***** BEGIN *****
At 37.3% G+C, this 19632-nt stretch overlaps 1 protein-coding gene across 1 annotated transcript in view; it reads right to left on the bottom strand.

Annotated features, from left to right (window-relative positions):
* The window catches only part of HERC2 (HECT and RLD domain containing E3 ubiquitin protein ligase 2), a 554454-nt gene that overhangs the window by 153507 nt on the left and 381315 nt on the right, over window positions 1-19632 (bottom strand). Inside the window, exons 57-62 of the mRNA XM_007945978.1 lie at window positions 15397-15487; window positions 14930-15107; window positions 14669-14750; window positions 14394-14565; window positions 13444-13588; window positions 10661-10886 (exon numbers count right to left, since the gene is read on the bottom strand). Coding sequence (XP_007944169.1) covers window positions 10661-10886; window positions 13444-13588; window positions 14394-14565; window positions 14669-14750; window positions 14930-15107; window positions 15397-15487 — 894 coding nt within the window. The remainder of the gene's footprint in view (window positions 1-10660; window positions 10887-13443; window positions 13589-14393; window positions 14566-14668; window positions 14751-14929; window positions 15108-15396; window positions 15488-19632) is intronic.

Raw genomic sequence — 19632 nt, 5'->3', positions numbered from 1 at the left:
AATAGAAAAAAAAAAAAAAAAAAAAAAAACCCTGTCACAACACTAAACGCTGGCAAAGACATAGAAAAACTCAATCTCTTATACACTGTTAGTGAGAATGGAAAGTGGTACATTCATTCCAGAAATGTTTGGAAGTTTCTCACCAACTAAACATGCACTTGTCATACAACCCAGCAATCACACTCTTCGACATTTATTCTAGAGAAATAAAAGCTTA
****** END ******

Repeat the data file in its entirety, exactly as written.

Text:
At 37.3% G+C, this 19632-nt stretch overlaps 1 protein-coding gene across 1 annotated transcript in view; it reads right to left on the bottom strand.

Annotated features, from left to right (window-relative positions):
* The window catches only part of HERC2 (HECT and RLD domain containing E3 ubiquitin protein ligase 2), a 554454-nt gene that overhangs the window by 153507 nt on the left and 381315 nt on the right, over window positions 1-19632 (bottom strand). Inside the window, exons 57-62 of the mRNA XM_007945978.1 lie at window positions 15397-15487; window positions 14930-15107; window positions 14669-14750; window positions 14394-14565; window positions 13444-13588; window positions 10661-10886 (exon numbers count right to left, since the gene is read on the bottom strand). Coding sequence (XP_007944169.1) covers window positions 10661-10886; window positions 13444-13588; window positions 14394-14565; window positions 14669-14750; window positions 14930-15107; window positions 15397-15487 — 894 coding nt within the window. The remainder of the gene's footprint in view (window positions 1-10660; window positions 10887-13443; window positions 13589-14393; window positions 14566-14668; window positions 14751-14929; window positions 15108-15396; window positions 15488-19632) is intronic.

Raw genomic sequence — 19632 nt, 5'->3', positions numbered from 1 at the left:
AATAGAAAAAAAAAAAAAAAAAAAAAAAACCCTGTCACAACACTAAACGCTGGCAAAGACATAGAAAAACTCAATCTCTTATACACTGTTAGTGAGAATGGAAAGTGGTACATTCATTCCAGAAATGTTTGGAAGTTTCTCACCAACTAAACATGCACTTGTCATACAACCCAGCAATCACACTCTTCGACATTTATTCTAGAGAAATAAAAGCTTA